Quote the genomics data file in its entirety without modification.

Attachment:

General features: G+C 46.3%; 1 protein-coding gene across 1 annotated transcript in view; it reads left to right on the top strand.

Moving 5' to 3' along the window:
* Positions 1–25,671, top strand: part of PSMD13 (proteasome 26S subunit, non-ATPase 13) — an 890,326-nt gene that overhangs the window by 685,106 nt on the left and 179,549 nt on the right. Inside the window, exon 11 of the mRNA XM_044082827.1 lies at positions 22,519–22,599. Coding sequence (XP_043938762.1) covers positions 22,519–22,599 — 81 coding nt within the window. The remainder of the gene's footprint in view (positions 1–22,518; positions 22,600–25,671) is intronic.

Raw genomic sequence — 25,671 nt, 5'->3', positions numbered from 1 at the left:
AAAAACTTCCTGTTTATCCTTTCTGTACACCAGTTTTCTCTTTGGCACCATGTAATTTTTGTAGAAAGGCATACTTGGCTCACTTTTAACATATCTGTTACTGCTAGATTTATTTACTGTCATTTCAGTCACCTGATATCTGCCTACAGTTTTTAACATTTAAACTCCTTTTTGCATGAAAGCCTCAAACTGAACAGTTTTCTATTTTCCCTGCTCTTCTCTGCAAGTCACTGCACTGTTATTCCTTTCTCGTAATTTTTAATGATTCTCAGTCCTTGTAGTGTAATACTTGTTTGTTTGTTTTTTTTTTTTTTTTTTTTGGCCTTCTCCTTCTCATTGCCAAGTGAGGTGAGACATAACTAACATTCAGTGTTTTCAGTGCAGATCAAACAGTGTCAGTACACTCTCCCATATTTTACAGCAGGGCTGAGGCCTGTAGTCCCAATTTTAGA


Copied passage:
General features: G+C 46.3%; 1 protein-coding gene across 1 annotated transcript in view; it reads left to right on the top strand.

Moving 5' to 3' along the window:
* Positions 1–25,671, top strand: part of PSMD13 (proteasome 26S subunit, non-ATPase 13) — an 890,326-nt gene that overhangs the window by 685,106 nt on the left and 179,549 nt on the right. Inside the window, exon 11 of the mRNA XM_044082827.1 lies at positions 22,519–22,599. Coding sequence (XP_043938762.1) covers positions 22,519–22,599 — 81 coding nt within the window. The remainder of the gene's footprint in view (positions 1–22,518; positions 22,600–25,671) is intronic.

Raw genomic sequence — 25,671 nt, 5'->3', positions numbered from 1 at the left:
AAAAACTTCCTGTTTATCCTTTCTGTACACCAGTTTTCTCTTTGGCACCATGTAATTTTTGTAGAAAGGCATACTTGGCTCACTTTTAACATATCTGTTACTGCTAGATTTATTTACTGTCATTTCAGTCACCTGATATCTGCCTACAGTTTTTAACATTTAAACTCCTTTTTGCATGAAAGCCTCAAACTGAACAGTTTTCTATTTTCCCTGCTCTTCTCTGCAAGTCACTGCACTGTTATTCCTTTCTCGTAATTTTTAATGATTCTCAGTCCTTGTAGTGTAATACTTGTTTGTTTGTTTTTTTTTTTTTTTTTTTTGGCCTTCTCCTTCTCATTGCCAAGTGAGGTGAGACATAACTAACATTCAGTGTTTTCAGTGCAGATCAAACAGTGTCAGTACACTCTCCCATATTTTACAGCAGGGCTGAGGCCTGTAGTCCCAATTTTAGA